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The lasting impact of the forgotten flood of January, 1916

The lasting impact of the forgotten flood of January, 1916

During the night of January 13, 1916 the villages that form Amsterdam North were flooded, along with the island of Marken and large parts of the province of North Holland.

A January winter storm caused the Zuiderzee to breach the dikes in several places, resulting in houses being washed away, a large number of livestock drowning and dozens of people losing their lives.

Also known as the vergeten Watersnoodramp (the forgotten flooding disaster), it was the first national media disaster that was covered extensively by Dutch media at the time. Thousands of unique photographs and even film footage covering the event still survive to this day.

Prior to the 1916 disaster, the last time the dikes gave way was in 1825. At the time, the Dutch people still felt confident that the dikes would continue to protect them against the Zuiderzee, a salt water inlet of the North Sea.

Disaster with far-reaching consequences

On that fateful night of January 13, 1916, the dikes lost the battle against the sea and a total of 51 people died. This disaster laid the foundation for the political consensus that eventually would lead to the construction of the 32 km long Afsluitdijk and inpoldering (land reclamation) of the Zuiderzee.

Surviving the rising water

There would have been more casualties were it not for the fact that many people in the regions that were hit the hardest by flooding - Waterland and eastern Zaanstreek - had their own boat. Also, many of the farms and houses were built on higher ground than the surrounding farmlands.

The many miniature dikes dividing up the farmland also helped to slow down the oncoming water. All of these factors helped to save lives by giving people a little more time to get to their attic or to move their livestock out of the barns.

In times of flooding, it was customary for farmers to drive their livestock towards the local church, which was built on the highest point, although in 1916 there was no longer room for all the animals.

World War I

The flooding occurred in the midst of the First World War, which had its benefits. The army was already mobilised and was able to quickly provide assistance with evacuations as well as erecting emergency flood barriers.

School buildings, churches and hotels in Amsterdam, Zaandam and Purmerend served as emergency shelters for evacuees. The city made boats available to bring supplies to people still in flooded areas.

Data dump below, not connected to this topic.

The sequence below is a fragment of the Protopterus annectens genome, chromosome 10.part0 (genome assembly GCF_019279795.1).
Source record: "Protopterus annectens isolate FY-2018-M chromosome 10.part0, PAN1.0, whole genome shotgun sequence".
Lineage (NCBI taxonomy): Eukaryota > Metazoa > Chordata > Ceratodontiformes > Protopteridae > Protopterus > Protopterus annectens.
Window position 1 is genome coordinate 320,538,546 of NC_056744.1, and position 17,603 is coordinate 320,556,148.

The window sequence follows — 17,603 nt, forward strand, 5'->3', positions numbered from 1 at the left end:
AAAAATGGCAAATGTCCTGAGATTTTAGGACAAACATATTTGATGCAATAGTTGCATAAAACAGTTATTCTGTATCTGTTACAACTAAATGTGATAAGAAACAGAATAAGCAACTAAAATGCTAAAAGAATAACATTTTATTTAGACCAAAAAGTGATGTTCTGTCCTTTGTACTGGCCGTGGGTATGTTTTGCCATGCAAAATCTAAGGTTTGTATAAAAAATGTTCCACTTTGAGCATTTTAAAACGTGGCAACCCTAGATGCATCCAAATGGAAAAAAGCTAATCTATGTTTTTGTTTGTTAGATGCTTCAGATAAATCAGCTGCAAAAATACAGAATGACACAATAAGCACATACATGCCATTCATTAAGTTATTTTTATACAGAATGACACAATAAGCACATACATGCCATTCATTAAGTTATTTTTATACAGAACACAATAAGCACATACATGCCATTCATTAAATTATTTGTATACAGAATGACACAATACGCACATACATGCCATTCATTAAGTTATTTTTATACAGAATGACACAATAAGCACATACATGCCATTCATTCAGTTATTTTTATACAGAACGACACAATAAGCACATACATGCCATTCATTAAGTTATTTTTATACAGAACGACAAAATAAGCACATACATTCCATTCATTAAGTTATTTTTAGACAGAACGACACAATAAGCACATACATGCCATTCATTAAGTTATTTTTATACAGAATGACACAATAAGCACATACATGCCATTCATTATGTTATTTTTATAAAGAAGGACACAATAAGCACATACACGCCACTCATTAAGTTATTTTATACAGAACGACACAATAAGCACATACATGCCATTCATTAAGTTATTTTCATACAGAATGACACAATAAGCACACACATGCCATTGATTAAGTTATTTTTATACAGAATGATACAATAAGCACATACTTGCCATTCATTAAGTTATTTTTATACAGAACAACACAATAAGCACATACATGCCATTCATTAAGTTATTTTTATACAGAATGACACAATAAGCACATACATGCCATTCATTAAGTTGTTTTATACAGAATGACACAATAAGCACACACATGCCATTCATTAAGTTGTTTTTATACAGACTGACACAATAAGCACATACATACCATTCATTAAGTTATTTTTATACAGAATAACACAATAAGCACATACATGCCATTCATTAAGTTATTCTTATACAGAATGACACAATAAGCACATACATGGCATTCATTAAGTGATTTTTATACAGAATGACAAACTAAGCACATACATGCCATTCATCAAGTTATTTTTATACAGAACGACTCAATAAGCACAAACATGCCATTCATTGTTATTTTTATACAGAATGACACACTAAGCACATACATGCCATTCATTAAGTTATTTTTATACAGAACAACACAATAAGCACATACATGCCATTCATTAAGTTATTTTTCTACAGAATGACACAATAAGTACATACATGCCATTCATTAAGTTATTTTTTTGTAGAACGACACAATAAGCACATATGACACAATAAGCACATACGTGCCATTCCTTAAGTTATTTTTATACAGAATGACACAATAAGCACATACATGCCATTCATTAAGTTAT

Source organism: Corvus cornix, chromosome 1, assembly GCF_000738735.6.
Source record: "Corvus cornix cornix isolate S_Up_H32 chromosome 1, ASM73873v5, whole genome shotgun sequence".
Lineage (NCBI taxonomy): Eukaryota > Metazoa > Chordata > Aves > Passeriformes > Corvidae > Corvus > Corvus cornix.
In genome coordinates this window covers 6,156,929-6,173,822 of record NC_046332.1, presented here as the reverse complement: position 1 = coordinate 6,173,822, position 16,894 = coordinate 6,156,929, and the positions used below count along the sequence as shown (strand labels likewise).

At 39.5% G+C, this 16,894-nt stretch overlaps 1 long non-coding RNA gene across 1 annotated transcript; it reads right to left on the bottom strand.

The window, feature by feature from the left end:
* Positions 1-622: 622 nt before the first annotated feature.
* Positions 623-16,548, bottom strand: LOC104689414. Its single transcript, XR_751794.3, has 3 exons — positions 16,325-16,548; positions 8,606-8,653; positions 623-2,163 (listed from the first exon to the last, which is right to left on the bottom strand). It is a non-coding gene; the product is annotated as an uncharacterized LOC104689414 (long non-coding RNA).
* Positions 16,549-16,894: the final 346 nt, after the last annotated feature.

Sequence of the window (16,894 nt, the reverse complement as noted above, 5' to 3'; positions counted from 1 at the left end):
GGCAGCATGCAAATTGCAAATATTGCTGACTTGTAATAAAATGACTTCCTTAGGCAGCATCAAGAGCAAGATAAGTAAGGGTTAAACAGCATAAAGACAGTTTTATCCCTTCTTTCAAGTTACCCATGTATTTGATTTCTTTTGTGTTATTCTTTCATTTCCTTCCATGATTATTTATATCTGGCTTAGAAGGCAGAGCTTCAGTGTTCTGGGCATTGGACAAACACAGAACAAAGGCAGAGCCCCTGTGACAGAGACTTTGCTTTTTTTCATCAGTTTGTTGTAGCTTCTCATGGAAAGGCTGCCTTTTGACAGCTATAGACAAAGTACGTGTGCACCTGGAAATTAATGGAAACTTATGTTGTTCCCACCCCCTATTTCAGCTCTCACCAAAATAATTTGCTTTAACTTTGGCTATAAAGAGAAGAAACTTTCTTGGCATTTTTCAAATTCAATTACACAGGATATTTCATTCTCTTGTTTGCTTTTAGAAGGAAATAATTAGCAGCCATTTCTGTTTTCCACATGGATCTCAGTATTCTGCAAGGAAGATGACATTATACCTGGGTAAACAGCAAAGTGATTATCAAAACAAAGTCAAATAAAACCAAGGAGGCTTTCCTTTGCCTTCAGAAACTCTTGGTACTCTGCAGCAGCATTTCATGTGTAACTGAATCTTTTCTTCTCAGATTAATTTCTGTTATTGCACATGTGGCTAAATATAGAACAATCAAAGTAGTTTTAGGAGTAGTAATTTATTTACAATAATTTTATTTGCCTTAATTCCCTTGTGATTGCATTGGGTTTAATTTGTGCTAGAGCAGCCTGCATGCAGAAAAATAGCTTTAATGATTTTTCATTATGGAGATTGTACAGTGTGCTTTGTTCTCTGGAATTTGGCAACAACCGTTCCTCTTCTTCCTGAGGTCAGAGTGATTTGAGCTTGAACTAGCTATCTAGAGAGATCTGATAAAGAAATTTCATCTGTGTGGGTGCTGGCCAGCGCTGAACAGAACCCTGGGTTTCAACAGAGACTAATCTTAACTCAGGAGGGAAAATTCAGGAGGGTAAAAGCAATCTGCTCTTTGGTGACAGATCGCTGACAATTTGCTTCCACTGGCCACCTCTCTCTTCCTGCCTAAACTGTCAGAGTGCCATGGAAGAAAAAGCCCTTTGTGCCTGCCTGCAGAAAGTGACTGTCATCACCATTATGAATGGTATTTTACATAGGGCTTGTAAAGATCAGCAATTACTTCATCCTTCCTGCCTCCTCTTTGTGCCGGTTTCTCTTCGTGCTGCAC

Another positive side-effect of the war was the fact that meat prices in Germany were very high. In order to help out farmers that had been hit the hardest by the flooding, the Dutch government allowed them to export their remaining dairy cows to Germany for slaughter.

Great Britain, which was suffering from a food shortage during WWI, did not appreciate this controversial measure taken by the Dutch.

Disaster leads to Afsluitdijk

The failure of the dikes led to the usual finger-pointing by Dutch politicians and experts, but the 1916 disaster had one very far-reaching effect that still benefits the Netherlands today.

Political forces had, up until the disaster, resisted the very ambitious, expensive and complex plans to dry out the Zuiderzee in order to reclaim the land. Initially, the selling point of the project had mainly been to create more farmland to increase the Dutch food supply.

Then the safety aspect came to the forefront, and opponents in the Dutch government withdrew their resistance to the plans. In 1918, the Zuiderzeewet became a law: to protect the central part of the Netherlands from the effects of the North Sea, to create farmland and to improve water management.

It called for the construction of an afsluitdijk spanning the entire width of the Zuiderzee. The Afsluitdijk was finished in 1932 and became part of the larger Zuiderzee Works, considered by many to be a crowning achievement of modern engineering.

Remembering the 1916 flood

To commemorate the disaster, church bells will ring on the evening of January 13 in all of the towns that were affected 100 years ago. In 17 locations between Schardam and Amsterdam North, effigies of a waterwolf will be set ablaze during ceremonies.

The waterwolf is a mythical creature that symbolises the everlasting battle between the mighty forces of water and humanity. In Amsterdam North, the old Zeedijk will be marked by shooting flares into the air.


Image courtesy of Historisch Centrum Amsterdam Noord

 

Thomas

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Thomas Lundberg

Born as a Swede in the Netherlands, this life-long expat has spent his time in Belgium, the United States and Amsterdam. He began his professional career as a regional news...

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